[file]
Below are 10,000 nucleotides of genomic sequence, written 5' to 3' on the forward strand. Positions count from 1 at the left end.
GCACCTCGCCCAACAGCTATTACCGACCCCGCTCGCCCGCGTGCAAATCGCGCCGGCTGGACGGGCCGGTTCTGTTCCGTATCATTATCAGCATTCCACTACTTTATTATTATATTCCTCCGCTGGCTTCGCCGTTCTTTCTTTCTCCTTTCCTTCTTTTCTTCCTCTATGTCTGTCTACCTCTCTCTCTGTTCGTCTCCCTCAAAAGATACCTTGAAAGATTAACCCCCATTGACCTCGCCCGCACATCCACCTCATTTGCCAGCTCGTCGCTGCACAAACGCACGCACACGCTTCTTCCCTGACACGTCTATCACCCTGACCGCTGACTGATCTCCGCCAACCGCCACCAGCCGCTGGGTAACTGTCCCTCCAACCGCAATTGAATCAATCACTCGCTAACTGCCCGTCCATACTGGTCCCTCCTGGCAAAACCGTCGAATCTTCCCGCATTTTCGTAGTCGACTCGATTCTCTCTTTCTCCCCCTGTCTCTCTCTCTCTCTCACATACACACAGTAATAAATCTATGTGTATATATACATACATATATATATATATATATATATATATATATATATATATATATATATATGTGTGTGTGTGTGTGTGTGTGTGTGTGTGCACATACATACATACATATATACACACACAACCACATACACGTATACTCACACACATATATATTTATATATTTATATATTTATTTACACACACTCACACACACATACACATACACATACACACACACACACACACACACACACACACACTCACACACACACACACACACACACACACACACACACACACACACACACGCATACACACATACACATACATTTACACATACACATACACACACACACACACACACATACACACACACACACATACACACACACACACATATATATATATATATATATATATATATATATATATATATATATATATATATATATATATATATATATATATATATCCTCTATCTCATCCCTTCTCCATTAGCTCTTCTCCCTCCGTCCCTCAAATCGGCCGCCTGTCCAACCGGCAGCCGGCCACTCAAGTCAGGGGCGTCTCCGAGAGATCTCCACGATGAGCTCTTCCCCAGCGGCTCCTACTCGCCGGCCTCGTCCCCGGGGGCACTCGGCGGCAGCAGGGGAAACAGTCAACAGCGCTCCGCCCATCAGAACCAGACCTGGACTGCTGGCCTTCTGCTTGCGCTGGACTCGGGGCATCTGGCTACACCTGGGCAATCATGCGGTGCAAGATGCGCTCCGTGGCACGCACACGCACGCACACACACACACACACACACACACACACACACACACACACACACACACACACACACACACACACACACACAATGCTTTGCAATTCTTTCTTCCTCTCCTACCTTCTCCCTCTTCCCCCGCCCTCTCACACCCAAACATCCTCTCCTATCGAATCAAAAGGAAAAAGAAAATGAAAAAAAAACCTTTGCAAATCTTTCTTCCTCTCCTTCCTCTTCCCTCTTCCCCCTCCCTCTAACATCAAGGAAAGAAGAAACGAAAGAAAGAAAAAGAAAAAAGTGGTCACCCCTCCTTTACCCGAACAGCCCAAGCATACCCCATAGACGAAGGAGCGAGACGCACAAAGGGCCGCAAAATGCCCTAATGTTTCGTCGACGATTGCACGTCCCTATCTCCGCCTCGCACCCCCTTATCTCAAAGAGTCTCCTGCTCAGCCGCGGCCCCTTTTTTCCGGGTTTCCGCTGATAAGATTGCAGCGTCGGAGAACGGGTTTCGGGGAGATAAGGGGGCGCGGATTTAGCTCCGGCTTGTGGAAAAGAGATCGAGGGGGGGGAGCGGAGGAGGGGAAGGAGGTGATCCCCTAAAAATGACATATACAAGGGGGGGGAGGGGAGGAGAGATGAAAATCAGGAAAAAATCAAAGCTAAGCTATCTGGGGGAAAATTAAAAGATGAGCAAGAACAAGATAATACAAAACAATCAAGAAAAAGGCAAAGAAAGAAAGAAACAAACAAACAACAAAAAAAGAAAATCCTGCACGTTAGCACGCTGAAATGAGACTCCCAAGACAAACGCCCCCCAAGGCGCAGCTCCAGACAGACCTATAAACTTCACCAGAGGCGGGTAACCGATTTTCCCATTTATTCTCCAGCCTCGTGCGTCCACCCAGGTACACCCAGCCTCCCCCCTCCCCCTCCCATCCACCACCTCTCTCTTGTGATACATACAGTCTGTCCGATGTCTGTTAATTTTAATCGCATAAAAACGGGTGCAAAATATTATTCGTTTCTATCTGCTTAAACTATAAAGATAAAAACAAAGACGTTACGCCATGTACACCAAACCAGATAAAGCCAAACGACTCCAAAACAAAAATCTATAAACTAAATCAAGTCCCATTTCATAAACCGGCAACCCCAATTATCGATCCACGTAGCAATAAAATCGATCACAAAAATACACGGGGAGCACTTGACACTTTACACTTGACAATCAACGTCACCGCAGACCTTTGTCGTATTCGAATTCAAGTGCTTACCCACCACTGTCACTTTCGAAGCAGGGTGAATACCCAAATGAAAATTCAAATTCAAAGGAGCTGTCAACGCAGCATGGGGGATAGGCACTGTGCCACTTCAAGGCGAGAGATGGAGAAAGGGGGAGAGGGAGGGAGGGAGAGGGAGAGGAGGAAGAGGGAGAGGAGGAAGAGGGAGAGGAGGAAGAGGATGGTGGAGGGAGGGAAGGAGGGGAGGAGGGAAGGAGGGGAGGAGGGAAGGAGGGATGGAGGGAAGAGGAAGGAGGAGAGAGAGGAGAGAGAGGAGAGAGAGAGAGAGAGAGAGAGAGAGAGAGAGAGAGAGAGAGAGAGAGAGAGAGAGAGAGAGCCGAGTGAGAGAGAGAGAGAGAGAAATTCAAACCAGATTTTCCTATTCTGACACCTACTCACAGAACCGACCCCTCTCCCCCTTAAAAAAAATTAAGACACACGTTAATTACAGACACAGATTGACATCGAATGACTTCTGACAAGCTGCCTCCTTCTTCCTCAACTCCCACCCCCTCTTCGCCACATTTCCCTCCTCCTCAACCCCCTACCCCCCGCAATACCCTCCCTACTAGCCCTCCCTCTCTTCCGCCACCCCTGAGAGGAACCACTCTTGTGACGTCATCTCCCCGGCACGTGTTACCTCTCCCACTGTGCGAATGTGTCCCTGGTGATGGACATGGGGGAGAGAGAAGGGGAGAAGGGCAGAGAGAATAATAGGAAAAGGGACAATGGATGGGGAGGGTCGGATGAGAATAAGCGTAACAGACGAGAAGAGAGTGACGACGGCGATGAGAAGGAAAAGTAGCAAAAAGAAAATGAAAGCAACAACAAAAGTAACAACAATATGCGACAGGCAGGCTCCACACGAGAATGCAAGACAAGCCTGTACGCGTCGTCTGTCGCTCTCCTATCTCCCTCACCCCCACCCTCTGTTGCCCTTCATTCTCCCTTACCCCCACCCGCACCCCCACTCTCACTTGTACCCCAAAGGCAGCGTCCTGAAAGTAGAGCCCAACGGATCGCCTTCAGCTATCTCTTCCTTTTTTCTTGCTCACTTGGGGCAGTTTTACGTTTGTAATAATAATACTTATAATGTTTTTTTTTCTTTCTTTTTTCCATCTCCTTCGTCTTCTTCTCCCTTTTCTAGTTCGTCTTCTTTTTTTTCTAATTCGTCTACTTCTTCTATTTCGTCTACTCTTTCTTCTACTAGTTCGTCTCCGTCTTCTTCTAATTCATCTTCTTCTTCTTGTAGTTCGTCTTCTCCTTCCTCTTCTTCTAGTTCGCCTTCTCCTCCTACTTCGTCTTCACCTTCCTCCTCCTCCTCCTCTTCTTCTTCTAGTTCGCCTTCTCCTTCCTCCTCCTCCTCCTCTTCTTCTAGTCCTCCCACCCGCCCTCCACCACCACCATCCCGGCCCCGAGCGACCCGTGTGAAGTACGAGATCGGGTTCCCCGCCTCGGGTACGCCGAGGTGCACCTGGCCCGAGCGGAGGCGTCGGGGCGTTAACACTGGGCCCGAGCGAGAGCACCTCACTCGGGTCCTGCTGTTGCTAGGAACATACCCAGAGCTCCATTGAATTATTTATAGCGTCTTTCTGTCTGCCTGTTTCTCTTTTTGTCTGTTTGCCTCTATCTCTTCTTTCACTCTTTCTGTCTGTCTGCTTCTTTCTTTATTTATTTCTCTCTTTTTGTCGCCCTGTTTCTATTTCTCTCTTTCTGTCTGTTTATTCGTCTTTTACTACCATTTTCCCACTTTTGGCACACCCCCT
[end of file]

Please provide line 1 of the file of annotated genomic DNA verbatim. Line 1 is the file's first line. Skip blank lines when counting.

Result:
Below are 10,000 nucleotides of genomic sequence, written 5' to 3' on the forward strand. Positions count from 1 at the left end.